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INTERVIEW BEYOND20


‘Whereapersonlives shouldn’tdetermine whetherthey live’


AN EVEN ROLLOUT OF THE VACCINE IS THE RIGHT AND THE SMART THING TO DO, SAYS JOE CERRELL OF THE GATES FOUNDATION


lenge in restoring, rebuilding and restarting the global economy. If you have pockets where this pandemic is still raging, it’s going to be much more difficult to restart the economy. More recently, with this emergence of vari-


ant strains of the virus, if we have places where we’re just neglecting coverage of the vaccine, we’re going to see more mutations and more challenges. So, from the moral, the economic, and epidemiological standpoint, it really makes sense to be thinking in a much more global way about distribution of these tools.


Q A


cine, but also to guarantee a fair and equita- ble access to the vaccine across the globe. “It’s the right, but also the smart thing to do,” Joe Cerrell, the managing director of the founda- tion, tells fDi.


T Q


health work, we believe that where a person lives shouldn’t determine whether they live. Too oftenwe’ve seenthat there are gross inequi- tieswhen itcomes to accessing life-saving medi- cations and healthcare. So, when it comes to the rollout of Covid vaccines, we believe that there should be equityandfairness. It shouldn’t be a small number of rich countries that are primarily able to get some of these tools. We should have an ability to think on a


A


more global basis. That’s themoral case. I think there’s also a self-interest, more economic case that’s starting to emerge. There’s a huge chal-


40


: Why is it important for the global com- munity to guarantee fair and equitable


access to a Covid-19 vaccine?


: Equity is at the heart of everything that the Gates Foundation does. In terms of our


he Bill & Melinda Gates Foundation not only spearheaded the global communi- ty’s efforts to develop a Covid-19 vac-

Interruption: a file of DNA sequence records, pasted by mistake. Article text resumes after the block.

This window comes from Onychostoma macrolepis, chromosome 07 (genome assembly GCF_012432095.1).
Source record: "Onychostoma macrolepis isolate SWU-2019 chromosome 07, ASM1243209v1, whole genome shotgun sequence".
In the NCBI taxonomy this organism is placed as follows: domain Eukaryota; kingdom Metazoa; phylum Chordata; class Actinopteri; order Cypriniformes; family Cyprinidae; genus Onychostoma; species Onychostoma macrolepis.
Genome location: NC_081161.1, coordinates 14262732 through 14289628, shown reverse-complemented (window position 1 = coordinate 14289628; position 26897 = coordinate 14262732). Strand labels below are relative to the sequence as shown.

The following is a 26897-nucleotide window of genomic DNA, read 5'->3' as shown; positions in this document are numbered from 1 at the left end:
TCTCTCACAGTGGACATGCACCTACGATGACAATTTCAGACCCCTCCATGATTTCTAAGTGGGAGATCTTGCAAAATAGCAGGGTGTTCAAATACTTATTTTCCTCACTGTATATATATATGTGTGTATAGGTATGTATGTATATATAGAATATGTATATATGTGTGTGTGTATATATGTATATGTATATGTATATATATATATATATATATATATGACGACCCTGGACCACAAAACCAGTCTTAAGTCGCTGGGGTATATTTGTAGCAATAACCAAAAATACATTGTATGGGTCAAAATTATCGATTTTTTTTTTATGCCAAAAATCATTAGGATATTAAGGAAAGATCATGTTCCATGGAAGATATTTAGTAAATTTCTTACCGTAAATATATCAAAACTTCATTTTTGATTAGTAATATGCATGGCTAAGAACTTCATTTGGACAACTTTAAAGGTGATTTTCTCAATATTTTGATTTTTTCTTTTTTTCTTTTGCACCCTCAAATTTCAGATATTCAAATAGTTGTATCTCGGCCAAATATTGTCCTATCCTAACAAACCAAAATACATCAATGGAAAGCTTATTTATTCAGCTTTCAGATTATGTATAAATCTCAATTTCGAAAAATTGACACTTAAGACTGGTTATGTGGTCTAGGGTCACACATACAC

: How would you assess the global response to these challenges so far?


: We’ve seen a big gap between the rheto- ric and the reality. Many leaders are agree-


ing that there needs to be a more global roll- out of some of these tools. The reality is that it’s been slower. It’s challenging. We knew that the logistics


of trying to distribute vaccines to billions of people is unprecedented; we knew that it was going to be a challenge that was almost as dif- ficult as the scientific discovery of the vaccine in the first place. It’s not a huge surprise.When it comes to multilateral platforms, Covax and Gavi, and the ability to get the vaccine to low- income countries, we’re going to start seeing a lot moreactivity in the later part of this quarter and in the early second quarter. The goal is to get 1.3 billion doses into the


lowest income countries by the end of the year. It’s an ambitious but realistic target. And it’s more a floor than the ceiling, so I hope we can do better than that.


Q A


: What is the real incentive for countries to deal with platforms like Covax, rather than seeking theirownbilateral agreements?


: One reason is for their own vaccine supply and Covax provides an ability to hedge the


risks. Perhaps they can get access to more vac- cines than they would through the bilateral deals that some countries have been able to. It’s a wider platformof potential vaccines. Andthe secondincentive is to just be part of this platformthat helps make sure that there’s


www.fDiIntelligence.com February/March 2021


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